Five great reasons to change the way you date #LoveWeek

If you’re looking for love, but it keeps evading you, you might be doing it wrong. That’s not me telling you that: it’s science. A host of studies have shown that the typical ways we try to date and mate don’t always have the results we want.

That’s probably because our expectations about everything from the best way to meet someone to what keeps a relationship alive are based on a hotchpotch of gut instinct, guessing, and stuff we saw in Sandra Bullock movies (step away from the guy in the coma). Here are five actual evidence-based reasons to challenge your assumptions and change the way you date so you can find the relationship of your dreams (or at least stop making the same mistakes)…

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Couples who meet online are more likely to split up.

Online daters are more likely to break up

Sorry! It’s easier and less stressful to swipe your way to a potential partner and most of us would rather message someone on a dating site than give our phone number to a stranger. But if you’re ruling out real life meet cutes, you could be missing out on lasting love. A study from the University of Michigan found that couples who meet online are less likely to stay together, and eHarmony’s own research shows that when couples do make it last, they’re less likely to get married or live together, probably because dating sites give the impression there are hundreds of thousands of potential perfect matches out there. (Yeah. Not so much.)

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One study suggests that friends with benefits arrangements often turn into relationships.

Friends with benefits often become more

If there’s someone you’re seeing, but not serious about, you may not want to write them off too quickly. Sure, maybe neither of you wants a relationship right now and you have an arrangement that works for you. But in a lot of cases, an FWB turns into a boyfriend or girlfriend. Yep, When Harry Met Sally and the movie Friends with Benefits were right. According to, at least: in 2012, they found that 44% of casual arrangements turned into real relationships.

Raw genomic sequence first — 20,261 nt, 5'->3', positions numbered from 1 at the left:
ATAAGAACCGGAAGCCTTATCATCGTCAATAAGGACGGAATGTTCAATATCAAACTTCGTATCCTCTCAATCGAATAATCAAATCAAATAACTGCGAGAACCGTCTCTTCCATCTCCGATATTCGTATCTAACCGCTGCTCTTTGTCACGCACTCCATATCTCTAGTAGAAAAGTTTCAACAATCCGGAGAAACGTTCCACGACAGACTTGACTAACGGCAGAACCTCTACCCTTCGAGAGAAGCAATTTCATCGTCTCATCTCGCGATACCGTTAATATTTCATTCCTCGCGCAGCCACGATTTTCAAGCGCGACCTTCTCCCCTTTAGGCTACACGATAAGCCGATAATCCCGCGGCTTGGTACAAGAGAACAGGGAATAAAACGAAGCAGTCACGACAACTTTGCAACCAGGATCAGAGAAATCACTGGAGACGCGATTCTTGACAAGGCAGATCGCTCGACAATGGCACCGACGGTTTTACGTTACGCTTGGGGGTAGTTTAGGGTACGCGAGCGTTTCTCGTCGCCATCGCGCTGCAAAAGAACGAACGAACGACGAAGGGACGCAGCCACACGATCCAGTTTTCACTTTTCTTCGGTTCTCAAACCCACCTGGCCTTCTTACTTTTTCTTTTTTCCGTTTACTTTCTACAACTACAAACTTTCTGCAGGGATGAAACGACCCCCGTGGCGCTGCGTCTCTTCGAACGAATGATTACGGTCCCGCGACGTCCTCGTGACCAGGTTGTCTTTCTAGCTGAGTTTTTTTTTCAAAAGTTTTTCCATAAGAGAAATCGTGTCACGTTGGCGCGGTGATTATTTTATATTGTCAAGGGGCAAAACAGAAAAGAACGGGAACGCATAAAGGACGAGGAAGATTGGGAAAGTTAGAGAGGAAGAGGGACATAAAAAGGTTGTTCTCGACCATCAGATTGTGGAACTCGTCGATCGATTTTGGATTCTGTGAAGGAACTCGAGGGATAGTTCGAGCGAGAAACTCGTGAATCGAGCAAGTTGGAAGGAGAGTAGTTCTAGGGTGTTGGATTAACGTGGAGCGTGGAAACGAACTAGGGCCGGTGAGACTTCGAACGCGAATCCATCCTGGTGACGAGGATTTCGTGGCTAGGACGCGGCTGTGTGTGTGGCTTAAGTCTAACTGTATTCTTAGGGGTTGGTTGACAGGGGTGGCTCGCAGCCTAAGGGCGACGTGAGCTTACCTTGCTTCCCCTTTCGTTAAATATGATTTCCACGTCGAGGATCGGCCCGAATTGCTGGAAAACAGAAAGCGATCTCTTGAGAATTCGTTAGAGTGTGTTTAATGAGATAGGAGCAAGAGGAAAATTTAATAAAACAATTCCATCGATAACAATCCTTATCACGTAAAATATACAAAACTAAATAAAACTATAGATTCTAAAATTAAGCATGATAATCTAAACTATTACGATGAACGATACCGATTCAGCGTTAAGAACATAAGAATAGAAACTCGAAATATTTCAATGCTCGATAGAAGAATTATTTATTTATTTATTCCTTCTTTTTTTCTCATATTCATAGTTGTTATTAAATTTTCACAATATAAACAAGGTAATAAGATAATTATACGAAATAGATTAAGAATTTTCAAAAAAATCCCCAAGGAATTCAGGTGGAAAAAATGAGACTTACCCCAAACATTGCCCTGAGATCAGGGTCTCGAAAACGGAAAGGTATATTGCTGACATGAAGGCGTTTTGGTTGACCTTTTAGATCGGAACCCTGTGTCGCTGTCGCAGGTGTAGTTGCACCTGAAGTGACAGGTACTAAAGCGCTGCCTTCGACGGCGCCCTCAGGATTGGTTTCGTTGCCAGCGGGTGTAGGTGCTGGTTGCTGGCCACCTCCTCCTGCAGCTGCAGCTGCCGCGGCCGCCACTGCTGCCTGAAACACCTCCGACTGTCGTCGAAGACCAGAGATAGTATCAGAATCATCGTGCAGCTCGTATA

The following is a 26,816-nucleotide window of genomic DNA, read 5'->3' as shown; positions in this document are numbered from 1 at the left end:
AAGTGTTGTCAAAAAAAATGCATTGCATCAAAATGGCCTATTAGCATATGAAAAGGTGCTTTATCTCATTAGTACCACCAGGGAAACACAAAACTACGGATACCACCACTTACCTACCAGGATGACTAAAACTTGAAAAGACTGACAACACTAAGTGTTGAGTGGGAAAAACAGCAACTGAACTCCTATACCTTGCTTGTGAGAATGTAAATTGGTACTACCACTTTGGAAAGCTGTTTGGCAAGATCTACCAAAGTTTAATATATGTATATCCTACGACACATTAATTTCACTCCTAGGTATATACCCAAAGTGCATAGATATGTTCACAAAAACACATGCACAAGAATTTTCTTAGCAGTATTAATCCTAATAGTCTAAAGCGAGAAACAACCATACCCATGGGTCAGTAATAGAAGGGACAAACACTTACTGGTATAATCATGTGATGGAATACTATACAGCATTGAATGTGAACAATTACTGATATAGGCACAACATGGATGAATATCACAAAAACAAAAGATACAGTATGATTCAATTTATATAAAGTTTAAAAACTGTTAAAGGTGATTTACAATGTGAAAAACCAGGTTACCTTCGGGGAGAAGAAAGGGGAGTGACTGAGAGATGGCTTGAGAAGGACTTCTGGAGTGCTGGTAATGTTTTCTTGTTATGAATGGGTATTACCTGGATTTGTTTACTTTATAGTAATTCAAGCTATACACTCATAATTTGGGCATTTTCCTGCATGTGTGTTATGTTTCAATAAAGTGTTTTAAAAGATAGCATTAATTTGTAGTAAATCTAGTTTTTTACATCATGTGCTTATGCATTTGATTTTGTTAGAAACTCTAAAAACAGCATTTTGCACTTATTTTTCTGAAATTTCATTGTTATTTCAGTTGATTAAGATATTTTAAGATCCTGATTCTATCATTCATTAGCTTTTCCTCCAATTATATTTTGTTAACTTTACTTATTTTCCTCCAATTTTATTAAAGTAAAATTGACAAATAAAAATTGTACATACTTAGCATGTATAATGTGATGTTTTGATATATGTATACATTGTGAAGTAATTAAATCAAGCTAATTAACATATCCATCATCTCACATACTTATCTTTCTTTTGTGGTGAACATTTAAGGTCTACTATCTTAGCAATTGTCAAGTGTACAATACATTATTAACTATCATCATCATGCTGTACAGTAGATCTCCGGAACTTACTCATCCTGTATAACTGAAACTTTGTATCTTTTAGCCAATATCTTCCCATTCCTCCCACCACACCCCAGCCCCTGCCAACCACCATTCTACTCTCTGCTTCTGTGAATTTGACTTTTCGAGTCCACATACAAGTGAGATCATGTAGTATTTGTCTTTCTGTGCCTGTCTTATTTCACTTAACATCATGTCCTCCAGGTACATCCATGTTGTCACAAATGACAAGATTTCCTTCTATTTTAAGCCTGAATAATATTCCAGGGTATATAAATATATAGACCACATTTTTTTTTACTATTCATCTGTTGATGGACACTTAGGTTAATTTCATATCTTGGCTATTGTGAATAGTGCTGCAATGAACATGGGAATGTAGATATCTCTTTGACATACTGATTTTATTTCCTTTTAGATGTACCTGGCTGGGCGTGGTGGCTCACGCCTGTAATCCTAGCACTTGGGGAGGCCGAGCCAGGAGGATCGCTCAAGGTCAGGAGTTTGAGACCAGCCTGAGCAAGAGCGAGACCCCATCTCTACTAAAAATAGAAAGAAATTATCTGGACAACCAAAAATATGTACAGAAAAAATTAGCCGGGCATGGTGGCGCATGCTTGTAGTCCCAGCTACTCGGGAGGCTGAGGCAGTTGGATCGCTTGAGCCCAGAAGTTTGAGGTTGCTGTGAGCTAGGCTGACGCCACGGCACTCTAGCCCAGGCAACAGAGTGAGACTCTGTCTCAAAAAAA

Image via Pixabay.

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Short men make better partners

A lot of women find tall men attractive. Some even rule out anyone who doesn’t measure up to the 6-foot something dude of their dreams. If you’re one of them, you should probably lower your standards. Literally. As Women’s Health reports, sociologists from New York University looked at data from 5000 families collected by the Panel Study of Income Dynamics and found that men who were 5’7″ or shorter did more housework and were 32% less likely to get divorced. They’re also more likely to be well-paid and have sex with their partners more often.

Let’s face it: the idea that women need a taller man to ‘protect’ them is based less in biology than in outdated gender stereotypes. Yes, people might do a double-take if your boyf’s shorter than you, but that’s their problem, not yours.

Image by Rob Poetsch via Wikimedia Commons.

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We find other people more attractive after we've exercised (or been afraid).

Exercise (and fear) makes other people more attractive

Anything that makes your heart beat faster makes you more aroused, meaning you’re more likely to find other people attractive. That’s bad news if you’re constantly crushing on your trainer at the gym, or falling in love with fellow joggers then finding out you have nothing to keep you together. On the other hand, if you’re often underwhelmed by the options on offer at speed dating or other events, a quick run round the block beforehand might open your mind to new possibilities. (Or you could ask someone to terrify you if you like to live dangerously.)

Image via Pixabay.

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Living together before marriage increases a couple's chances of splitting up.

Living together before marriage can be a bad move

Once you’ve exercised to meet the 5’7″ love of your life offline and made that switch from friends with benefits to relationship, you might want to move in together. But slow your roll. Researchers have found that couples who move in without first discussing what it means and whether they’ll eventually get married end up being less satisfied with their relationships long-term. If they do marry, they’re more likely to get divorced. There’s even a name for this trend: the cohabitation effect.

Image via Pixabay.

Diane Shipley